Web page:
The Curve of the Smoke

On a Thursday night in late June, the air is sticky on my skin as I smoke a cigarette at my kitchen window and watch the smoke curl into the air. It curves like my fingers do when I hold a pen. I stand at the open window and face the butter-colored aluminum siding of the building next to mine. I smoke a cigarette because I want one even though it doesn’t provide the buzz or sensation of relief that I expect. The Marlboro Light rests just where a pen does—between the callus on my middle finger and the tip of my index finger. I look at my fingertips and then past my hand to the snail-shell-shaped circles of pigeon excrement on the paint-chipped windowsill.

My cell phone rings and I stretch to reach it on the edge of the countertop as I try unsuccessfully to keep the cigarette smoke outside of the window. “Bethie,” my friend Alan cajoles. “Let’s go out.” The final word out has several symbols, as Alan expands the three letters with significant whining. I turn him down.

“I have to write,” I say.

“Just one drink. You’ll be home by midnight.”

I think it over briefly as I consider my cigarette: Date with my friend, or date with my cigarette. “Can’t do it. How about tomorrow. After work?”

I feel guilty as I end the call. And then I think, It’s okay. I’ll get the smoking out of my system tonight and go smoke-free tomorrow. Alan thinks I have quit. I thought I had quit, too. But I switched my social smoking habit for a private one. A habit-inducing trade off. I feel guilty for lying by omission, for stinking up my apartment, and for blatantly flaunting a disregard for the Surgeon General warnings about cancer, emphysema and the eternal damnation that smoking causes.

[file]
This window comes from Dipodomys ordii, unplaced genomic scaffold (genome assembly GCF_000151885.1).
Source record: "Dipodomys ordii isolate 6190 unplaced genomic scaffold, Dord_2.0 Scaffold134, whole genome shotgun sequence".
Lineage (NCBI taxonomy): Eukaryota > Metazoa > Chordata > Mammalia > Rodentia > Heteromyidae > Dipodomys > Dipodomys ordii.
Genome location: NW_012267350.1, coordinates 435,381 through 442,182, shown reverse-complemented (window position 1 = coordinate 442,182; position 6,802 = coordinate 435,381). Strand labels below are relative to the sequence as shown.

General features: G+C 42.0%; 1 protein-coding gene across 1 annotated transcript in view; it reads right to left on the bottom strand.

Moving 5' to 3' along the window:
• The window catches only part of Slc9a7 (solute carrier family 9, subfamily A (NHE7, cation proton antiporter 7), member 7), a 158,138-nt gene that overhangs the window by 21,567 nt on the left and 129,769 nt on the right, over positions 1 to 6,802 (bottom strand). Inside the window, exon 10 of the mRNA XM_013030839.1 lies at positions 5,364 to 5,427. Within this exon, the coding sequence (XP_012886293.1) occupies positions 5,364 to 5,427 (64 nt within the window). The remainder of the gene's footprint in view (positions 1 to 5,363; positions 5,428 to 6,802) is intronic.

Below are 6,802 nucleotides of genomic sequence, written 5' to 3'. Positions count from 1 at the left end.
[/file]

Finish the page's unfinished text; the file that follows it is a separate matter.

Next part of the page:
I stand and think about the view from the front windows of my apartment, the activity of the sidewalk below: I’m not observing any of it at the moment, all I can see is the siding on the second story of the building next to mine that houses a Japanese restaurant. I close my eyes and listen to the sounds of customers talking on the restaurant’s patio, the bass line of the acid jazz music from the speakers, and the shifting of gears and acceleration of a car at the traffic light. I smell seaweed and sesame oil and exhaust and the ripeness of the summer heat.

I inhale a final drag and put out the cherry of the cigarette, like a miniature harvest moon disappearing in the horizon of chipped paint on the sill. I breathe out slowly and walk from the kitchen at the rear of my apartment to my desk, facing the street. I make my hands move across the keyboard before I can fully realize the cigarette is gone.

On Friday morning, the half-full pack sits on the kitchen counter as I head to the coffee pot. I go to throw the cigarettes away, but put them in my purse instead. I feel a slight pain behind my rib, like the corroding of my lungs has deepened a layer.

I don’t want to be a smoker, I think. I’m standing at my kitchen counter, adjacent to the smoking window. I’ve emptied the contents of my purse from the evening before: bar receipt, cigarettes, lighter, wallet, gum, and lip balm.